NATIONAL Assembly Speaker Sardar Ayaz Sadiq talks to reporters along with the parliamentary delegation after returning from Afghanistan.—APP
NATIONAL Assembly Speaker Sardar Ayaz Sadiq talks to reporters along with the parliamentary delegation after returning from Afghanistan.—APP

ISLAMABAD: National Assembly Speaker Sardar Ayaz Sadiq said on Monday that Iranian President Hassan Rouhani had discussed with him the matter of former army chief Gen Raheel Sharif’s nomination as head of the Saudi-backed military alliance against terrorism.

The speaker, who led a parliamentary delegation to Kabul, told reporters upon his return to Pakistan that the Iranian leader had brought up the issue during a meeting in Tehran last month.

Mr Sadiq said he had assured President Rouhani that Iran’s interests would always be looked after.

“Yes, the issue did come under discussion,” the speaker said in response to a question, adding: “But at that time no decision had been made about Gen Sharif’s appointment. However, I assured him that if any Pakistani officer would lead the forces of Muslim countries, the interests of neighbouring Iran would be looked after and that it would be for the betterment of the whole Muslim Ummah.”

He was flanked by representatives of nearly all major political parties, who had accompanied him on a two-day official visit to Afghanistan. The speaker said that he had told the Iranian president — who he met during an earlier visit to Tehran — that the 41-nation military alliance was against terrorism and that “we do not want to give it a religious tinge.”

Mr Sadiq said he had also drawn the attention of Iranian officials to how an Indian agent — Kulbhushan Jadhav — had lived in their country for months. He stressed the need to initiate dialogue between Iranian and Pakistani national security advisers, adding that Iran had expressed the desire to become a part of the China-Pakistan Economic Corridor (CPEC) project.

The speaker termed both his visits “successful” and expressed the hope that they would help improve Pakistan’s relations with the two neighbouring countries.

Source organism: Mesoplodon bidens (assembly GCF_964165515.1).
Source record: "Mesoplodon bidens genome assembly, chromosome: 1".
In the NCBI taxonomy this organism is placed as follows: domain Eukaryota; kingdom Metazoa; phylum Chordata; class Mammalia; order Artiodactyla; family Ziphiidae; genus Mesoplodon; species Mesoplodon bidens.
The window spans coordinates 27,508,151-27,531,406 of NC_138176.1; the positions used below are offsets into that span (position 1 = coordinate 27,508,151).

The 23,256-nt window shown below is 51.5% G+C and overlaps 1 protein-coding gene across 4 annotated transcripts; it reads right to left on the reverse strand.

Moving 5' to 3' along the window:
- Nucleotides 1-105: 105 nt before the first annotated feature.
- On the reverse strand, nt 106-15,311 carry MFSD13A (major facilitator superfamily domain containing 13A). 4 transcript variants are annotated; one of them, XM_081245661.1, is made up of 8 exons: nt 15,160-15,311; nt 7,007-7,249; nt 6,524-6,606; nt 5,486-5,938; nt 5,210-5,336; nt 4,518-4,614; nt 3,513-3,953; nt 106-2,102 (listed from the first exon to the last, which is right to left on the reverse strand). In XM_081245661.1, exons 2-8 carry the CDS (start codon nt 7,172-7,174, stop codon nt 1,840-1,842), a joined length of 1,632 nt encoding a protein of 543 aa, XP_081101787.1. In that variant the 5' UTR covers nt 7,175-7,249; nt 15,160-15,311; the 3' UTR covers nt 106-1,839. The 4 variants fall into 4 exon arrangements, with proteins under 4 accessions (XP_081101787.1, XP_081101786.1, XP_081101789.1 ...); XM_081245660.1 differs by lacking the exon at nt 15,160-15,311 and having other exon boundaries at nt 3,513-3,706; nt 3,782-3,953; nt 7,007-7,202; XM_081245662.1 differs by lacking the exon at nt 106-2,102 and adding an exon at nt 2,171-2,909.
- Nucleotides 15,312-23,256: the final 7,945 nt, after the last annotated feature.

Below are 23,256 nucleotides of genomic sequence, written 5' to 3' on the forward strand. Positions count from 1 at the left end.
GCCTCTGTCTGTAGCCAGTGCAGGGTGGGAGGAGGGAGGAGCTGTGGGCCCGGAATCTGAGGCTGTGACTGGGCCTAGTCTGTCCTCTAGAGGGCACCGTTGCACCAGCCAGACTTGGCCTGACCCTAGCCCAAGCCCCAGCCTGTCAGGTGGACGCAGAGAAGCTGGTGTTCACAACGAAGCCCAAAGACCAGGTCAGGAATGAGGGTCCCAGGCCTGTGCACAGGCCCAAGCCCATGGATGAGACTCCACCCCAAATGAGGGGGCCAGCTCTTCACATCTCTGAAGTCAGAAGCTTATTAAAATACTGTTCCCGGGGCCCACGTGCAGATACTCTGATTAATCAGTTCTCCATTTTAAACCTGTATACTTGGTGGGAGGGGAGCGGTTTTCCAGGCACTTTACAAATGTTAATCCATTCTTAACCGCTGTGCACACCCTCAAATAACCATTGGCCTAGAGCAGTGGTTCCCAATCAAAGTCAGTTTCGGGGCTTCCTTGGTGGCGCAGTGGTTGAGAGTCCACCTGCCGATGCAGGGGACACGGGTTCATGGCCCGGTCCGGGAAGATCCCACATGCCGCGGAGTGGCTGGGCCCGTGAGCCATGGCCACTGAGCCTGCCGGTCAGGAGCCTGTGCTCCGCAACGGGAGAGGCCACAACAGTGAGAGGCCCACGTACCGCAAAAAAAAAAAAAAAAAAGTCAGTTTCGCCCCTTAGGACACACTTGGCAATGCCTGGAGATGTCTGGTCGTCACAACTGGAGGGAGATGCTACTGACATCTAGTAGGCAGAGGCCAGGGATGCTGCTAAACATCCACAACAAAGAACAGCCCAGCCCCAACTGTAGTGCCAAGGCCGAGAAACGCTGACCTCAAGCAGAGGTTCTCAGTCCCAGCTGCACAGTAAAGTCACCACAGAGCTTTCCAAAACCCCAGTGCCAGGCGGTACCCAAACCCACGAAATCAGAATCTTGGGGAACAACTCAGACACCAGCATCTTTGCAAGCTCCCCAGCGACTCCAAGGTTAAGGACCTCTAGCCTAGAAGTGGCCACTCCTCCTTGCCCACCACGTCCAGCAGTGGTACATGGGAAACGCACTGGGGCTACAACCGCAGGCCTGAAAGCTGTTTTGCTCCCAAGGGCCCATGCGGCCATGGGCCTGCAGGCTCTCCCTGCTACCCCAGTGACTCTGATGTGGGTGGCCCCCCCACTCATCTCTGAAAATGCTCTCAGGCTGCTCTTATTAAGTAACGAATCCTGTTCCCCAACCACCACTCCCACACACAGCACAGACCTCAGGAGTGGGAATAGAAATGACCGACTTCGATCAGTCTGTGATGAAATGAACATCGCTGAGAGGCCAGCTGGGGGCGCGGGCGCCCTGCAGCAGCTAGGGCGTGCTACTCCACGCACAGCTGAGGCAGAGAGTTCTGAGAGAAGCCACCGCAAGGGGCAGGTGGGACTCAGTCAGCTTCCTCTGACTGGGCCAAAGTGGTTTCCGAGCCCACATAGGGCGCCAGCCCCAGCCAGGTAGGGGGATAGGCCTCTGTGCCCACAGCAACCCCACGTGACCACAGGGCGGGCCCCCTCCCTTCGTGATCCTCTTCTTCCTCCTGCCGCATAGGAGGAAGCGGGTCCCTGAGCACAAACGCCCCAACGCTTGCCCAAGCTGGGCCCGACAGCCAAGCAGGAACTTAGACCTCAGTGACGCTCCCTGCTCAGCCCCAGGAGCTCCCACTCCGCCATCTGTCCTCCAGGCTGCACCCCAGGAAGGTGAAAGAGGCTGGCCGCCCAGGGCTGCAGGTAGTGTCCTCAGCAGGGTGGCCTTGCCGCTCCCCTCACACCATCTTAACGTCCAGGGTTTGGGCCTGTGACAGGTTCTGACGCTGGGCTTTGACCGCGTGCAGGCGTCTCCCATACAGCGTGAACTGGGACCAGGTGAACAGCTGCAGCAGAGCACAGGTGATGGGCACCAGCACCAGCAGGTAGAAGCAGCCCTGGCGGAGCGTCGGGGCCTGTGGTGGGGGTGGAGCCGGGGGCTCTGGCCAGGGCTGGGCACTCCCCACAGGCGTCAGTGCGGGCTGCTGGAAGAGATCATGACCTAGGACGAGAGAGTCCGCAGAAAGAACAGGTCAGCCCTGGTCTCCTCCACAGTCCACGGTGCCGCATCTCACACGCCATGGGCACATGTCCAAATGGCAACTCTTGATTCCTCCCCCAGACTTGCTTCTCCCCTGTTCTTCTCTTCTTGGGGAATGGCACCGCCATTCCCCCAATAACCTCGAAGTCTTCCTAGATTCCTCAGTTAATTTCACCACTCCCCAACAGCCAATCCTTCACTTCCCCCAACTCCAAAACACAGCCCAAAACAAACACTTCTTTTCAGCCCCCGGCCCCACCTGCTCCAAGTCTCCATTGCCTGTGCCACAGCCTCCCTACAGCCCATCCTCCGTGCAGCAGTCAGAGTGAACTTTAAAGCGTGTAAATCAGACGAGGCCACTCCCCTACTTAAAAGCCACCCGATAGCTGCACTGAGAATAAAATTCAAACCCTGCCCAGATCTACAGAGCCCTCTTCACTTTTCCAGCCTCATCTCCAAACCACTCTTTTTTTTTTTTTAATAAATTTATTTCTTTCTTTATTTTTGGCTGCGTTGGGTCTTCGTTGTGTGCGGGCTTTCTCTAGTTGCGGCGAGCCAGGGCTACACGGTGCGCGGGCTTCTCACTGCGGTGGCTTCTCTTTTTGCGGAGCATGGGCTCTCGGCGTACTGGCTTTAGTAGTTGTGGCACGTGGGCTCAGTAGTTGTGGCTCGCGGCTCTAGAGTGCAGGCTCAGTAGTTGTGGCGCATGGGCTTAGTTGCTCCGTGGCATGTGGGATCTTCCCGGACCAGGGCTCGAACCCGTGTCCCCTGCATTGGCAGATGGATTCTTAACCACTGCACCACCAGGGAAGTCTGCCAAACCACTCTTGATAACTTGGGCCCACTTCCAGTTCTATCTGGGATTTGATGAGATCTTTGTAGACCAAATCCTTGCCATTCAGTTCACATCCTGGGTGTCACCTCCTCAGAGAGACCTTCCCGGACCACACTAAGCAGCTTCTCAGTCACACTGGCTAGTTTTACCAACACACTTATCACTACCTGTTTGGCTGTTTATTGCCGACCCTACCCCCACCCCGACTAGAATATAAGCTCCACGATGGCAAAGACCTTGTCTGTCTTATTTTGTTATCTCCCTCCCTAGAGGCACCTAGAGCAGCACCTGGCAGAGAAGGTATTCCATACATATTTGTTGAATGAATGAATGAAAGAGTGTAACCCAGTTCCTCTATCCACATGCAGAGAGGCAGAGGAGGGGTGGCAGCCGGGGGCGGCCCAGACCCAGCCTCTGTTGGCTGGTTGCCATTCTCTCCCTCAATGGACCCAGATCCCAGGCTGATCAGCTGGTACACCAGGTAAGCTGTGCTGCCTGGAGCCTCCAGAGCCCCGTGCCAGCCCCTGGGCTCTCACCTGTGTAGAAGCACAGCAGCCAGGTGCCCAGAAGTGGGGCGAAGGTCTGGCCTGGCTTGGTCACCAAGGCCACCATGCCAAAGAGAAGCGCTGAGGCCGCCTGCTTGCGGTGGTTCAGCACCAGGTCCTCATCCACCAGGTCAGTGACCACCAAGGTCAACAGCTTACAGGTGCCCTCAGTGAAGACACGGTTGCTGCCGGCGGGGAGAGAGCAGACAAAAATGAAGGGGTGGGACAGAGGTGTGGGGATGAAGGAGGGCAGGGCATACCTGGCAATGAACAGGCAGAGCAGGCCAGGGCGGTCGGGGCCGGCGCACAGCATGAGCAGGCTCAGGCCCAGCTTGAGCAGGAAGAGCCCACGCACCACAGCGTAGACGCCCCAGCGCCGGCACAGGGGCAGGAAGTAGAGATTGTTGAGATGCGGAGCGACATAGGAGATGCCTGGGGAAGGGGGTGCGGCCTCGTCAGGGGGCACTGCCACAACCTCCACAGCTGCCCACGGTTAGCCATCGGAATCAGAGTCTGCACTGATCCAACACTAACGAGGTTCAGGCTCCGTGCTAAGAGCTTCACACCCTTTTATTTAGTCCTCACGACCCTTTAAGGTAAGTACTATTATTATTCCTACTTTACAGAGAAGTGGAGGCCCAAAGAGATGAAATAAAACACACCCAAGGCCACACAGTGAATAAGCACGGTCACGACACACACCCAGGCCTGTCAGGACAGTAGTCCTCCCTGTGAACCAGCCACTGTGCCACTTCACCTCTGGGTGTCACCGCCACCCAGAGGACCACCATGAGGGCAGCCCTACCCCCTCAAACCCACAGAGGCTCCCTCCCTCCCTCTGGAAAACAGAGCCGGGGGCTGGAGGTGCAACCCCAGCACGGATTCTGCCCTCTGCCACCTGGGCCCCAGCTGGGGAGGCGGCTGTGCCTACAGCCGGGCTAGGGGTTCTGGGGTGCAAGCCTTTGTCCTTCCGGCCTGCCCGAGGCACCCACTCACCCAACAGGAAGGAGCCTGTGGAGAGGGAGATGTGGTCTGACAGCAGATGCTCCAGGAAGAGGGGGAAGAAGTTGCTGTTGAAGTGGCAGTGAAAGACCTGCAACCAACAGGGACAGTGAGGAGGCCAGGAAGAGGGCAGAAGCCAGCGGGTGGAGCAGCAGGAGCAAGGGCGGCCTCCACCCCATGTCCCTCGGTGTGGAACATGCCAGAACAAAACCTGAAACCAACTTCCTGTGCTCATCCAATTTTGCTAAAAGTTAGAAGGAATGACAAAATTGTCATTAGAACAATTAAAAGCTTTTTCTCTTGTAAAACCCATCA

Earlier, Iran’s state-run IRNA news agency had reported that Mr Rouhani, in a veiled reference to the Saudi-led military alliance, had told Mr Sadiq that the countries that had supported militant groups for a long time could not claim to fight them.

Without naming any specific country, the Iranian president had reportedly said that countries “supporting terrorist groups” such as the Taliban, Al Qaeda and the so-called Islamic State terrorist group “financially and logistically for a long time could not claim to be combating them”.

Pakistan is a part of the Saudi-led military coalition — the Islamic Military Alliance to Fight Terrorism (IMAFT) — headed by former army chief Gen Raheel Sharif, who has already left for Riyadh to assume his command.

Briefing reporters on his visit to Kabul as the head of a 15-member parliamentary delegation, Mr Sadiq said both sides had a common desire for peace in the region, adding that the two countries should “restore their relationship”, which was broken by tensions following Islamabad’s decision to close the border with Afghanistan in the wake of recent terrorist attacks.

“We did not go to increase bitterness, we did not go to exchange any lists,” he said when asked whether the two countries had exchanged any lists of wanted terrorists. Such lists, he said, would be exchanged by the institutions concerned when Inter-Services Intelligence (ISI) Director General Lt Gen Naveed Mukhtar would visit Kabul in the next couple of days to discuss the key issues.

Mr Sadiq said the talks were held in a pleasant environment. “They provided us with every comfort and gave us the respect that is given not only to a neighbouring country, but to a brother,” he added.

He said the delegates had a frank discussion with the Afghan leadership, including President Ashraf Ghani and former president Hamid Karzai.

“We saw that the desire among the Afghan leadership, elected members of parliament and the Afghan people was for better relations and nothing else,” he said.

Mr Sadiq said a report based on the minutes of parliamentarians’ meetings with the Afghan and Iranian leaderships and their recommendations would be compiled and handed over to the government for further action.

He also said the Afghan leadership had “promised” that former president Karzai and Chief Executive Abdullah Abdullah would soon visit Pakistan “and the process [of dialogue] that has been broken will be restarted.”

The parliamentary delegation consisted of Leader of the House in the Senate Raja Zafar-ul-Haq; federal ministers Abdul Qadir Baloch, Hasil Bizenjo and Akram Durrani; NA Foreign Relations Committee Chairman Sardar Awais Leghari; PkMAP chief Mehmood Khan Achakzai; PPP’s Syed Naveed Qamar, ANP’s Ghulam Ahmed Bilour, PTI’s Shafqat Mehmood, JI’s Sahibzada Tariqullah; Aftab Sherpao and Fata MNA GG Jamal.

Published in Dawn, May 2nd, 2017